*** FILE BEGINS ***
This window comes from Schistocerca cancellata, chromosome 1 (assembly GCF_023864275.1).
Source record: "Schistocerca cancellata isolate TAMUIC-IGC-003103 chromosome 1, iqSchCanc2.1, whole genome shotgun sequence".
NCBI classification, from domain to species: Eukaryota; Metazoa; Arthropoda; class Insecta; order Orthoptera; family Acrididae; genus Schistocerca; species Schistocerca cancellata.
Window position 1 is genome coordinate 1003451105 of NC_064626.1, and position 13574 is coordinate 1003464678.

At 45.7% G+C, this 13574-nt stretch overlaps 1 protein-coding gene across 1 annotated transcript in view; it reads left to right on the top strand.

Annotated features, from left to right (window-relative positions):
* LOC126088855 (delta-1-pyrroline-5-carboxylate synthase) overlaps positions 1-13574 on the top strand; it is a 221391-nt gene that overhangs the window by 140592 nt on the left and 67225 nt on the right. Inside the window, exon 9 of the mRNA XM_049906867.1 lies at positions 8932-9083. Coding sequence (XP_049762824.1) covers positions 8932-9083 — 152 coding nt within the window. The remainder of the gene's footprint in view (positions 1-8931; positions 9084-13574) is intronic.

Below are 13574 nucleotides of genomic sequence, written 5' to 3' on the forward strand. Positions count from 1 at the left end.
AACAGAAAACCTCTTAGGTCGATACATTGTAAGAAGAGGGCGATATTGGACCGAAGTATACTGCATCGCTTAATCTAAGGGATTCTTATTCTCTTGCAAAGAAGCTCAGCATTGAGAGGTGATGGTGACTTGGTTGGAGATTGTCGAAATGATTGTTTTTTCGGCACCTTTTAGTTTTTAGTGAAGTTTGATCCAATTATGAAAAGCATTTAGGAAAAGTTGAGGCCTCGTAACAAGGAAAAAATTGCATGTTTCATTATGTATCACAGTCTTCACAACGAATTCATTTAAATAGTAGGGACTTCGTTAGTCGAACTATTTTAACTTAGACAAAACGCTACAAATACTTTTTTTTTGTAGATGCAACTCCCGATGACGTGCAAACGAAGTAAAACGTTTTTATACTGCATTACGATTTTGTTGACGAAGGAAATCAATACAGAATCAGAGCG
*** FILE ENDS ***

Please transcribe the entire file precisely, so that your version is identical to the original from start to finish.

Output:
This window comes from Schistocerca cancellata, chromosome 1 (assembly GCF_023864275.1).
Source record: "Schistocerca cancellata isolate TAMUIC-IGC-003103 chromosome 1, iqSchCanc2.1, whole genome shotgun sequence".
NCBI classification, from domain to species: Eukaryota; Metazoa; Arthropoda; class Insecta; order Orthoptera; family Acrididae; genus Schistocerca; species Schistocerca cancellata.
Window position 1 is genome coordinate 1003451105 of NC_064626.1, and position 13574 is coordinate 1003464678.

At 45.7% G+C, this 13574-nt stretch overlaps 1 protein-coding gene across 1 annotated transcript in view; it reads left to right on the top strand.

Annotated features, from left to right (window-relative positions):
* LOC126088855 (delta-1-pyrroline-5-carboxylate synthase) overlaps positions 1-13574 on the top strand; it is a 221391-nt gene that overhangs the window by 140592 nt on the left and 67225 nt on the right. Inside the window, exon 9 of the mRNA XM_049906867.1 lies at positions 8932-9083. Coding sequence (XP_049762824.1) covers positions 8932-9083 — 152 coding nt within the window. The remainder of the gene's footprint in view (positions 1-8931; positions 9084-13574) is intronic.

Below are 13574 nucleotides of genomic sequence, written 5' to 3' on the forward strand. Positions count from 1 at the left end.
AACAGAAAACCTCTTAGGTCGATACATTGTAAGAAGAGGGCGATATTGGACCGAAGTATACTGCATCGCTTAATCTAAGGGATTCTTATTCTCTTGCAAAGAAGCTCAGCATTGAGAGGTGATGGTGACTTGGTTGGAGATTGTCGAAATGATTGTTTTTTCGGCACCTTTTAGTTTTTAGTGAAGTTTGATCCAATTATGAAAAGCATTTAGGAAAAGTTGAGGCCTCGTAACAAGGAAAAAATTGCATGTTTCATTATGTATCACAGTCTTCACAACGAATTCATTTAAATAGTAGGGACTTCGTTAGTCGAACTATTTTAACTTAGACAAAACGCTACAAATACTTTTTTTTTGTAGATGCAACTCCCGATGACGTGCAAACGAAGTAAAACGTTTTTATACTGCATTACGATTTTGTTGACGAAGGAAATCAATACAGAATCAGAGCG